It hit me – something is wrong with this picture.
It hardly surprises when we read a press release announcing that another company or non profit has reduced its staffing – usually accompanied by a note of regret that financial exigencies – or some other carefully worded euphemism – necessitated these reductions. [A firing by any other name, even if part of a crowd, is the loss of a job.]
The recent deep recession has almost inured us to these announcements – after all, what can one expect during a time when income, purchasing power, and contributions are down and prospects for improvement hardly in the offing?
But in the last few days, two national not for profit organizations announced a restructuring which, incidentally, included staff reductions. What got my attention was that both energetically denied that finances played any part in the decisions. “Efficiencies” would mean no reduction of services but that they would be provided differently.
What, I wondered, does that really mean? That they are asking already overburdened and probably underpaid non-profit workers to take on even more portfolios? Have they somehow found a way to use technology to obviate those professional services? Are they trying to make a point to their supporters that they are tough enough to make the hard decisions even if the finances don’t demand them?
Then I remembered: for the last decade or so, virtually every merger or new executive of every for-profit company would proudly announce that their newly merged or restructured company would increase profits and earn the confidence of shareholders by – what else? – reducing personnel costs. Efficiencies and elimination of duplication of services would yield immediate results, justifying the “multiples” and projected profits into the future. It is hardly surprising that non-profits follow suit.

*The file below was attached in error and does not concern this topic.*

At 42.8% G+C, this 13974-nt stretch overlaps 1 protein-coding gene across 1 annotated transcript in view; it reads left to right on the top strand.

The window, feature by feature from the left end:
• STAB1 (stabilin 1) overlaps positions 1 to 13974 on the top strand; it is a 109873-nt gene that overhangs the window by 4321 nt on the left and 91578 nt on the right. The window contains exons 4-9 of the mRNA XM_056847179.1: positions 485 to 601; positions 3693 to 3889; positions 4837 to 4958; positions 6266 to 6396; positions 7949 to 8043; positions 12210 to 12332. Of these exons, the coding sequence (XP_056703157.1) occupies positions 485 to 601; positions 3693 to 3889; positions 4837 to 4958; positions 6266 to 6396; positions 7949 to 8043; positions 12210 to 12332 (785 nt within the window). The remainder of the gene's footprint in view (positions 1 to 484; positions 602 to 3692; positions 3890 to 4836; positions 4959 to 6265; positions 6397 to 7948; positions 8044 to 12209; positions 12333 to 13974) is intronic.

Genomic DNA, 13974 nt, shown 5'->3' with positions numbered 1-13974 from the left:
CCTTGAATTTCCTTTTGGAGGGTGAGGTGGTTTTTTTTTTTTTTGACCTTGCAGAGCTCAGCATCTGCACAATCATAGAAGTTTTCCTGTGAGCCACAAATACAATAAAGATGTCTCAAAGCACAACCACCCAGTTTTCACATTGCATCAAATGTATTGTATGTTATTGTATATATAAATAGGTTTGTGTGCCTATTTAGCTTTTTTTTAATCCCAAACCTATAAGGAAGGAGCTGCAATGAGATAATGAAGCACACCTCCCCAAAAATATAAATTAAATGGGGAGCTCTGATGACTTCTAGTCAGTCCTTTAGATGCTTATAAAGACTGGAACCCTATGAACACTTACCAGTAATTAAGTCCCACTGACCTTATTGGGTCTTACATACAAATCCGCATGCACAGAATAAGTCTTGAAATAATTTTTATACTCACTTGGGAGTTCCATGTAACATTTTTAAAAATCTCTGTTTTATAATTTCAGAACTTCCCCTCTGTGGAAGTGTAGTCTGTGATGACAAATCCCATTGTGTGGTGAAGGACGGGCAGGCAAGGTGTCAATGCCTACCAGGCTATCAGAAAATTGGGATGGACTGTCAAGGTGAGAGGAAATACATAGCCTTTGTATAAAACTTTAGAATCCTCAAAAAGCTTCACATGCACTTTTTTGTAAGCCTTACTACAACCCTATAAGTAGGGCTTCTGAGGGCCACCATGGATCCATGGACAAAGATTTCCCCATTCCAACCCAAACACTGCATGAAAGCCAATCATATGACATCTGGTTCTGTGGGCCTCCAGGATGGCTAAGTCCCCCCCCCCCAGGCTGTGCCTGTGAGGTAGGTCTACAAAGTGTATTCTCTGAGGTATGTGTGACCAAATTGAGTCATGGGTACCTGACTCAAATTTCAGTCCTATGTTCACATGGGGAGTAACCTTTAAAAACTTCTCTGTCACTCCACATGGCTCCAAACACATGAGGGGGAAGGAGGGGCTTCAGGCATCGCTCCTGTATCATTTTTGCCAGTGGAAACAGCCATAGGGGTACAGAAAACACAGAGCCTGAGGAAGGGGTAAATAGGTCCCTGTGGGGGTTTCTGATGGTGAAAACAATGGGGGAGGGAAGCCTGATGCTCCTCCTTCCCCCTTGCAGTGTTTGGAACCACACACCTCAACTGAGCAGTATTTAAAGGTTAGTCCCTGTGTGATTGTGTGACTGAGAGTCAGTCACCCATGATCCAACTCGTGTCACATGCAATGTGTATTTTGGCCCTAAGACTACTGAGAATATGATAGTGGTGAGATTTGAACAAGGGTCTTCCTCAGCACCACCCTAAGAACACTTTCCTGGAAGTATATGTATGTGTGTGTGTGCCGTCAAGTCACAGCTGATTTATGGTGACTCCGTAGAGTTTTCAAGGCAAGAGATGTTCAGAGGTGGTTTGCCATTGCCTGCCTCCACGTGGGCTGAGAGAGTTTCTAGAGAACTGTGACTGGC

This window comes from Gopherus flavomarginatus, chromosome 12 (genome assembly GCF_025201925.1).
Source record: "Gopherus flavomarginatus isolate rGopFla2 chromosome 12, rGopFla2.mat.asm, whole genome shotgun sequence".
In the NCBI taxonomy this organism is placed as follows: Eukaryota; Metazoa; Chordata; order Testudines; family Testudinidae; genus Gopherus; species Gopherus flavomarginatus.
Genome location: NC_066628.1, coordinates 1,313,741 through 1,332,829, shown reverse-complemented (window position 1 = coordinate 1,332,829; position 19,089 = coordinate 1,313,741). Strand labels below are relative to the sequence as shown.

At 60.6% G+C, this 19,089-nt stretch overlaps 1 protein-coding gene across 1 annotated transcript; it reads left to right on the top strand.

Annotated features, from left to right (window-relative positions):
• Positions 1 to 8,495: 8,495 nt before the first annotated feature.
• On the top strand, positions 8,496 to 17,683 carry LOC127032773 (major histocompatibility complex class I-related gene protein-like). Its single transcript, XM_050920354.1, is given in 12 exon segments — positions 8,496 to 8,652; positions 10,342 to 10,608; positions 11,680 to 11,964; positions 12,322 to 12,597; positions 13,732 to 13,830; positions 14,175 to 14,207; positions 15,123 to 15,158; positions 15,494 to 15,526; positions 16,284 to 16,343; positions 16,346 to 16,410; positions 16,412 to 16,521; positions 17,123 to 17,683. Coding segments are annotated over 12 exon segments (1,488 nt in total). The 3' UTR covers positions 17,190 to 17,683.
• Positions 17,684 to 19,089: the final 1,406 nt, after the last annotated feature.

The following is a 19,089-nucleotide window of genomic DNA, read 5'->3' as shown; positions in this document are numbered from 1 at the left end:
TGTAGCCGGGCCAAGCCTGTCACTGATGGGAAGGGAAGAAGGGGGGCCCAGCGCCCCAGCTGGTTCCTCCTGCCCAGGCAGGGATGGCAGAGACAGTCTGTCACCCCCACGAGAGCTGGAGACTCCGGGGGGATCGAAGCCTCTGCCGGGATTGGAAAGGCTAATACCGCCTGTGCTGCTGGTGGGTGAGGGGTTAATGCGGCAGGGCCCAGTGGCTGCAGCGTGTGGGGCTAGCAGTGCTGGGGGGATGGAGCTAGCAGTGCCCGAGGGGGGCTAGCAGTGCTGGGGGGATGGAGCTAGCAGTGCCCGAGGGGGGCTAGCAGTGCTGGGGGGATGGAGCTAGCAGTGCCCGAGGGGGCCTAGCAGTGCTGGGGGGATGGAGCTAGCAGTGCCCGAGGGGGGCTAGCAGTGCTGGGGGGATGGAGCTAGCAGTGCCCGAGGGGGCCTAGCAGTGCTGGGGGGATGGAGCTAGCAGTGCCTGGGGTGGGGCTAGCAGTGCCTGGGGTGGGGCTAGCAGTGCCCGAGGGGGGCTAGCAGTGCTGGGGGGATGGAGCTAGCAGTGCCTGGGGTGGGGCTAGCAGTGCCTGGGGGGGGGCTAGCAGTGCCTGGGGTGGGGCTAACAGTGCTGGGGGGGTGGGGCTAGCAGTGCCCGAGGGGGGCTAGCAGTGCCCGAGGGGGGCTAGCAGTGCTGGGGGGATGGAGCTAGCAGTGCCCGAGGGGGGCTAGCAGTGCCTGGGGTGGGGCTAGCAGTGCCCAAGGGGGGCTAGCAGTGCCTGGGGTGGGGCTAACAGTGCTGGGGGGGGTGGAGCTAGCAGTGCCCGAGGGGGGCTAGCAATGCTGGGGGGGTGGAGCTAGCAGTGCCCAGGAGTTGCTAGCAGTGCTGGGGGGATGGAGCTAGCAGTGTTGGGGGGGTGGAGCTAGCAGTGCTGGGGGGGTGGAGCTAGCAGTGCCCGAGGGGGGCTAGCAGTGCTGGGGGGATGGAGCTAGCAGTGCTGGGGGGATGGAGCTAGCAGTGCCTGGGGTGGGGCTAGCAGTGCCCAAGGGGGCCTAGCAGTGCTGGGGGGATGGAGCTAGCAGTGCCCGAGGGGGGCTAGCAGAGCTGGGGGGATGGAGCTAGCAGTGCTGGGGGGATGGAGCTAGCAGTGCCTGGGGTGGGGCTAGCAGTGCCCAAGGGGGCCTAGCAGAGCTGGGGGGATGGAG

How quickly we forget that it was not so many years ago when companies prided themselves on the growth of their workforce, on how they were improving the quality of lives of those who were connected to their enterprise, that they could reduce work-time to 5 days [and those days were 9-5!]. Now no one flinches when a private company or even a non-profit reduces benefits, expects 24/7 commitment, and reduces workforce. It is as if all of the promises of a humane modernity have been reversed – all too often in the guise of efficiency or profit.
You may ask: “isn’t this the wrong time to be raising this question – at a time when businesses and non profit organizations are fighting for survival?” Why argue for changing the employment paradigm when the struggle is to avoid firing even more people?
For me, this is the best time to remind us that pressures on companies for short term profit have pushed our investments in people and long term strategies to a lower priority and disposable luxury. This is the best time to remind us that the relentless, and often ill advised push for non-profit efficiency has too often led non profit employers to lose sight of the value of their most precious resource – their own workers and the values that drive them.
I raise this issue on a philanthropy blog because, as the economy slowly and fitfully rebounds and philanthropy follows, it is incumbent upon funders to reinforce the right kinds of changes, adaptations, and efficiencies, and not be taken in by the often dubious or misplaced applicability of for-profit mentality in the independent sector. Do we really believe that a non-profit delivers better service because the workers are pushed to carry larger workloads – with few benefits or guarantees – than before? Do we really believe that we are fulfilling a vision of a caring society by having fewer people employed? Do we really believe that the ultimate measure of the success of any group or business or organization is that they can do as much with less?
As a society, the unemployment and underemployment crisis has been a long time coming. It reflects attitudes that predated the current financial crisis and, sadly, will outlast its recovery. I only hope that one of the lessons learned is that a post modern, technologically advanced, and complex society should not sacrifice its soul on the backs of its workers.
One wonders: if we had retained the value of employees, employment, and quality of life over the last 15 years or so, would we be in the mess we are today?
Richard Marker serves as an advisor to foundations, independent funders, and not-for-profit organizations; he is a Senior Fellow in Philanthropy at NYU’s George Heyman Jr. Center for Philanthropy. Richard specializes in strategic philanthropy and planning. He is an occasional contributor to eJewish Philanthropy and regularly blogs at Wise Philanthropy.